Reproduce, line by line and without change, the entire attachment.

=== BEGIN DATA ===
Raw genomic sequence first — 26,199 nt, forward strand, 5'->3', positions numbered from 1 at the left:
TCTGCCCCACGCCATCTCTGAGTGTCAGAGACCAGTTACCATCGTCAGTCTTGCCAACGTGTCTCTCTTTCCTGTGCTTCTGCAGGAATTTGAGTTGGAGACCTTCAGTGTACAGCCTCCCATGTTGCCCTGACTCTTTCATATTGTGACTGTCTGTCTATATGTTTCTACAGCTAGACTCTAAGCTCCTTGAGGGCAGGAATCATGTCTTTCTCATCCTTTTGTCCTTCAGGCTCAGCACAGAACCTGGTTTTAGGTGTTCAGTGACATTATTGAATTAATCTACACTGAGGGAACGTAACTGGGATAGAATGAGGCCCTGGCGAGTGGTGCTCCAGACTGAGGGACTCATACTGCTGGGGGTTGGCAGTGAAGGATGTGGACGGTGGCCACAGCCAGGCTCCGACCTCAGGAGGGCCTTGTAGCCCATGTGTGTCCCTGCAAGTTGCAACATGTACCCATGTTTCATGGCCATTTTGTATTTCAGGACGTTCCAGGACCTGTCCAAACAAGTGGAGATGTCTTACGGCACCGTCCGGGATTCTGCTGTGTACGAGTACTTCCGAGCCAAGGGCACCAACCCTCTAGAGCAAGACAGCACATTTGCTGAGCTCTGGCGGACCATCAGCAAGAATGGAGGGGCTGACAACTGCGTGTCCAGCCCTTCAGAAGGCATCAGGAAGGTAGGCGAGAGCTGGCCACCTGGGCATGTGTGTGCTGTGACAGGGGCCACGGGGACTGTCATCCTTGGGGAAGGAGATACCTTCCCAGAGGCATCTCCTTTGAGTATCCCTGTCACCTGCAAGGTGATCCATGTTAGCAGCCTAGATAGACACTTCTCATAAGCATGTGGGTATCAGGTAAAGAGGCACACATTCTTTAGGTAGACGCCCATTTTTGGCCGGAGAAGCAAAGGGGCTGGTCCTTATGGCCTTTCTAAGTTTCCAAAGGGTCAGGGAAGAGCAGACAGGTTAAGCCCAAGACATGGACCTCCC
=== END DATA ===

Raw genomic sequence first — 26,199 nt, forward strand, 5'->3', positions numbered from 1 at the left:
TCTGCCCCACGCCATCTCTGAGTGTCAGAGACCAGTTACCATCGTCAGTCTTGCCAACGTGTCTCTCTTTCCTGTGCTTCTGCAGGAATTTGAGTTGGAGACCTTCAGTGTACAGCCTCCCATGTTGCCCTGACTCTTTCATATTGTGACTGTCTGTCTATATGTTTCTACAGCTAGACTCTAAGCTCCTTGAGGGCAGGAATCATGTCTTTCTCATCCTTTTGTCCTTCAGGCTCAGCACAGAACCTGGTTTTAGGTGTTCAGTGACATTATTGAATTAATCTACACTGAGGGAACGTAACTGGGATAGAATGAGGCCCTGGCGAGTGGTGCTCCAGACTGAGGGACTCATACTGCTGGGGGTTGGCAGTGAAGGATGTGGACGGTGGCCACAGCCAGGCTCCGACCTCAGGAGGGCCTTGTAGCCCATGTGTGTCCCTGCAAGTTGCAACATGTACCCATGTTTCATGGCCATTTTGTATTTCAGGACGTTCCAGGACCTGTCCAAACAAGTGGAGATGTCTTACGGCACCGTCCGGGATTCTGCTGTGTACGAGTACTTCCGAGCCAAGGGCACCAACCCTCTAGAGCAAGACAGCACATTTGCTGAGCTCTGGCGGACCATCAGCAAGAATGGAGGGGCTGACAACTGCGTGTCCAGCCCTTCAGAAGGCATCAGGAAGGTAGGCGAGAGCTGGCCACCTGGGCATGTGTGTGCTGTGACAGGGGCCACGGGGACTGTCATCCTTGGGGAAGGAGATACCTTCCCAGAGGCATCTCCTTTGAGTATCCCTGTCACCTGCAAGGTGATCCATGTTAGCAGCCTAGATAGACACTTCTCATAAGCATGTGGGTATCAGGTAAAGAGGCACACATTCTTTAGGTAGACGCCCATTTTTGGCCGGAGAAGCAAAGGGGCTGGTCCTTATGGCCTTTCTAAGTTTCCAAAGGGTCAGGGAAGAGCAGACAGGTTAAGCCCAAGACATGGACCTCCC